Sometimes you just need some tried and tested standbys you can rely on. I always have these non-perishable items on my shelf- some of them are staples and some of them hover in the background but all are essential.
Like for many women around the world, Christmas is usually a stressful time for me. What is it with this persistent search for perfection? I am not an A type organised homemaker by any means but as soon as Christmas comes around, my nurturing instincts go into overdrive. I become momentarily convinced that orchestrating a perfectly varied menu means a memorable time will be had by all. The truth is, having a good time means actually being relaxed enough to enjoy the occasion.
If there was one thing that my mother taught me how to do, it was how to make salad dressing. Just like me, she is super controlling in the kitchen – she never taught me how to cook. It was all instinctive, all I learned was from eating and observing, and discovering things for myself. Of course, there was always that niggling obsession with food that made itself known from very early on.
I love how some books take a long time to find you. Ever since seeing the Peter Greenaway film The Pillow Book in 1996 it has remained as entrancing as the first time I saw it. Then, as you watch the credits roll right till the end, you discover that it’s inspired by an actual text- The Pillow Book of Sei Shōnagon.
Sei was a courtesan living in 15th century Japan and her journal (which she kept in a hidden inside her wooden neck rest, or pillow) is one of only two texts that survive from this era. I recently found the Penguin edition in my favourite charity bookshop and it felt like something had come full circle.
It is a complete rarity to find unpasteurised milk in this world. I was lucky to stumble across a small shop that sells local raw milk in the small Karoo town of Graaff-Reinet. The Karoo is a mythical place. Encompassing a vast area of semi-arid landscape dotted with ant-hills and thorn trees, is known for its cloudless skies, extreme temperatures and fossils, some of which have been recently discovered to be whole new species that have never been seen before. A primarily agrarian area, the Karoo is known for rearing sheep for mutton, goats for mohair and game. In prehistoric times it was a vast inland sea and, prior to colonialisation the 1700s, it was the home of indigenous peoples, the Nama and Khoi-San (formerly known as Bushmen). In fact, the last time I was there I read a fascinating article about how some of their almost extinct languages are being brought back to life through a series of workshops organised by the Pan South African Language Board (Pansalb). And thus, I digress!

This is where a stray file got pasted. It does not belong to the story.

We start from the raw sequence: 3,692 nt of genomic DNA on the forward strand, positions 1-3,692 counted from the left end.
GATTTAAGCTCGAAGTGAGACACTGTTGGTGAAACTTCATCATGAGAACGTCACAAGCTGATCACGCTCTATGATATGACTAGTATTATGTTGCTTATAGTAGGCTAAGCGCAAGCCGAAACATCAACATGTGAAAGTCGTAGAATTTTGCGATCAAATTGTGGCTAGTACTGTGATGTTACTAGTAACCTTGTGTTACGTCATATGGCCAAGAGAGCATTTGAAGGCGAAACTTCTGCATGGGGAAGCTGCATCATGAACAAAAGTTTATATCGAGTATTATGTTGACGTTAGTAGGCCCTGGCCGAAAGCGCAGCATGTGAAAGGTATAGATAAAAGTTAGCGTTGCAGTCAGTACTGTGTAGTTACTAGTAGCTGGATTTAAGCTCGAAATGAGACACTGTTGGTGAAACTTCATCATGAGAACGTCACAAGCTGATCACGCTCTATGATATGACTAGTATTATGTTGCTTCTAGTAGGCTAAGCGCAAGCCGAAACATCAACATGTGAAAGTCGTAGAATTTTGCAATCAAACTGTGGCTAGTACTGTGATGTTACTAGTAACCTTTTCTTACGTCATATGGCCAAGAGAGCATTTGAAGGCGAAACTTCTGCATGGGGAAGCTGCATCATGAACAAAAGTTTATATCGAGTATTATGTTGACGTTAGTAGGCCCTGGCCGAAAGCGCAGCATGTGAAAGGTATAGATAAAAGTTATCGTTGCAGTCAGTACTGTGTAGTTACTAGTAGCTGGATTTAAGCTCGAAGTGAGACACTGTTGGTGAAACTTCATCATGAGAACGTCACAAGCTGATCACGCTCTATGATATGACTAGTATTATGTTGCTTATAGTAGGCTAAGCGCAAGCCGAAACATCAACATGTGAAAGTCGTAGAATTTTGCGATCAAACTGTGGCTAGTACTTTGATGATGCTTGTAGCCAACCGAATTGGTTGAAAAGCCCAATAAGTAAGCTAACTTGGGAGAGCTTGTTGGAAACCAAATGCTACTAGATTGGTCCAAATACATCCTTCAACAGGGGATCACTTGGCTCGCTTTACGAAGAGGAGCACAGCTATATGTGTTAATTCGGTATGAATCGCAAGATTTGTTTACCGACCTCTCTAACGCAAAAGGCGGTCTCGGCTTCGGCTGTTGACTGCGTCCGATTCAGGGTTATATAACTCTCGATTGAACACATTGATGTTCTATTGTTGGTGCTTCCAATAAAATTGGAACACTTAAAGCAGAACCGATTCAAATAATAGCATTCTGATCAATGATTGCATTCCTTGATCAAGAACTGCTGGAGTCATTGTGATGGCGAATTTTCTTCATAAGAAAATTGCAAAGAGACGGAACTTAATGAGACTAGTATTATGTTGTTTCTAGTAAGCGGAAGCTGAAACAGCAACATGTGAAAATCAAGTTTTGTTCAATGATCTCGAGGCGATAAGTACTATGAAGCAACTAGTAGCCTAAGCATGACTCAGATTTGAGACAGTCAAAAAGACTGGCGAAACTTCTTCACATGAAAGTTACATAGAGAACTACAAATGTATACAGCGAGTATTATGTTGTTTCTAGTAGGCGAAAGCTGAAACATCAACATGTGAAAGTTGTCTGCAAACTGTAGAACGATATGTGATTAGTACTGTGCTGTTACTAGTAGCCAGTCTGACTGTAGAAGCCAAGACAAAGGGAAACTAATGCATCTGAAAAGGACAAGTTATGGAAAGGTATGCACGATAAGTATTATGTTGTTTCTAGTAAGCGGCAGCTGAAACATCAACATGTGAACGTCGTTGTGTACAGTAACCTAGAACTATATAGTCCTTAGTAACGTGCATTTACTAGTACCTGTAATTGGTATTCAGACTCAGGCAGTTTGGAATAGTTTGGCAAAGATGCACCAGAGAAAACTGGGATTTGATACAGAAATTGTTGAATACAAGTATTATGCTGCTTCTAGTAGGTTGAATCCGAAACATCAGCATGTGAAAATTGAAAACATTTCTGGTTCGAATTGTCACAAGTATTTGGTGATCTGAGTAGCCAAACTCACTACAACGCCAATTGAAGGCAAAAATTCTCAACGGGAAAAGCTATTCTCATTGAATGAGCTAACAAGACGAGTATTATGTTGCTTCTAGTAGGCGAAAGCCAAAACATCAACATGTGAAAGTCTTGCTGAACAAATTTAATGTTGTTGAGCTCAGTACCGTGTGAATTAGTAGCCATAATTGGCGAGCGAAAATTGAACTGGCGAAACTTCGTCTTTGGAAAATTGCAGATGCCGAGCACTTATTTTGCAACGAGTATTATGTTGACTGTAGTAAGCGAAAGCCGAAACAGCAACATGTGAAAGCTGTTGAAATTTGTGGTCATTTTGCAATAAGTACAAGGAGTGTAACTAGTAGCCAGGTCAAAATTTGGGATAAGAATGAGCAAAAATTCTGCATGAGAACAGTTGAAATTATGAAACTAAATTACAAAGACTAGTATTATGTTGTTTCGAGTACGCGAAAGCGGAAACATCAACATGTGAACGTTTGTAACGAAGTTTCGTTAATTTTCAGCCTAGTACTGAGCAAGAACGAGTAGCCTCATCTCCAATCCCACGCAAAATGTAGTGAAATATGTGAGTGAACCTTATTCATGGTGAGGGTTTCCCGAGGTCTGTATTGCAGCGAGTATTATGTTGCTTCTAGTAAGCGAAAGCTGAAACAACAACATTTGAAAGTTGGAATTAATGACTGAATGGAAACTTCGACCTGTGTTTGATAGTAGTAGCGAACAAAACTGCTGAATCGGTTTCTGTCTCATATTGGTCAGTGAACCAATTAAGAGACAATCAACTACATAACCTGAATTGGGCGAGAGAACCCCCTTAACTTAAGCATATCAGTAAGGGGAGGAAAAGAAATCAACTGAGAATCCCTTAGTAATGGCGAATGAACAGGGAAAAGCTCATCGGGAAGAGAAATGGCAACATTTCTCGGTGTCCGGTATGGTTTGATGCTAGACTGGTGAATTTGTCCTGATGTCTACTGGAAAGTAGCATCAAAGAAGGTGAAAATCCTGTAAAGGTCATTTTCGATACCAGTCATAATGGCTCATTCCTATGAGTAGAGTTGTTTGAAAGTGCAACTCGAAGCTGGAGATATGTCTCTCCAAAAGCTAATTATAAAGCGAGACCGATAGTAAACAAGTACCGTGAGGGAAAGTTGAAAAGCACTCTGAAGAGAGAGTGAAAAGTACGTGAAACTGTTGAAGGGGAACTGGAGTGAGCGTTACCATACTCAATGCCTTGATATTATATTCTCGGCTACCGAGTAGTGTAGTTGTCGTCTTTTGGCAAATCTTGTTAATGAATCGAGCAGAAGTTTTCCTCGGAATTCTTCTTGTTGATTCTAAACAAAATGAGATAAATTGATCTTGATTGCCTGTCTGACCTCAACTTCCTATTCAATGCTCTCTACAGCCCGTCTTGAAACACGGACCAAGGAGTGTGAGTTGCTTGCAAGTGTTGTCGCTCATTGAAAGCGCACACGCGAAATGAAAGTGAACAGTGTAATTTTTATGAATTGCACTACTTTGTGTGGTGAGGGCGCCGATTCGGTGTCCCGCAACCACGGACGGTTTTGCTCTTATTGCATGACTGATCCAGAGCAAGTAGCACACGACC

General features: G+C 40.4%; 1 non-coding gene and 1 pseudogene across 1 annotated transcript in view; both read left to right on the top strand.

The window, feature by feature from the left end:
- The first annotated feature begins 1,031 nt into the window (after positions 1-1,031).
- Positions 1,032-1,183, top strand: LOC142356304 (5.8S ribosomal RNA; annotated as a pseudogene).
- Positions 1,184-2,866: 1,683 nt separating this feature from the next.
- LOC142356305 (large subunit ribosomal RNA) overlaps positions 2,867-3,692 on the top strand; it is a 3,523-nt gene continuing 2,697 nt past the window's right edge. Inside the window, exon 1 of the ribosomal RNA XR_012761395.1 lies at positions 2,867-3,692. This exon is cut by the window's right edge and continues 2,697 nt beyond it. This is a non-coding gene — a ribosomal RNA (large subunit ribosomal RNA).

With all the recent focus on fermented foods it is all too easy to ignore the oldest of these: vinegar. It is my favourite fermented foodstuff, which I naturally gravitate towards using to add a sour note to savoury dishes. It was only after giving it some thought that I realised the reason: all great dishes contain a balance between sweet, salty, fragrant and sour – with the added magical note of umami. The latter is of course enhanced when the right balance is struck.
The tradition of making pâté is as old as the hills. Throughout Europe, pâtés, terrines and potted meats are still widely eaten today. Potted shrimp is such an easy favourite, you gently fry and season the shrimp before sealing it in a delicate blanket of melted butter so that it can be kept in a cold larder or still room for a lot longer than if left untended.
It was a bucolic time when The Two Fat Ladies burst onto our screens in a puff of cartoon smoke and bravado. And burst they certainly did, with Jennifer Paterson driving pell-mell through the British countryside in a glorious Triumph Thunderbird while Clarissa Dickson-Wright grinned benignly at us from the sidecar. In one fell swoop, they made the world realise that English food may have the reputation for being boring but it sure as hell doesn’t have to be. Echoing the devil-may-care eccentricity of Julia Child and the generous verbosity of Keith Floyed, these two friends made British TV cooks famous, paving the way for Jamie and Nigella to follow in their wake.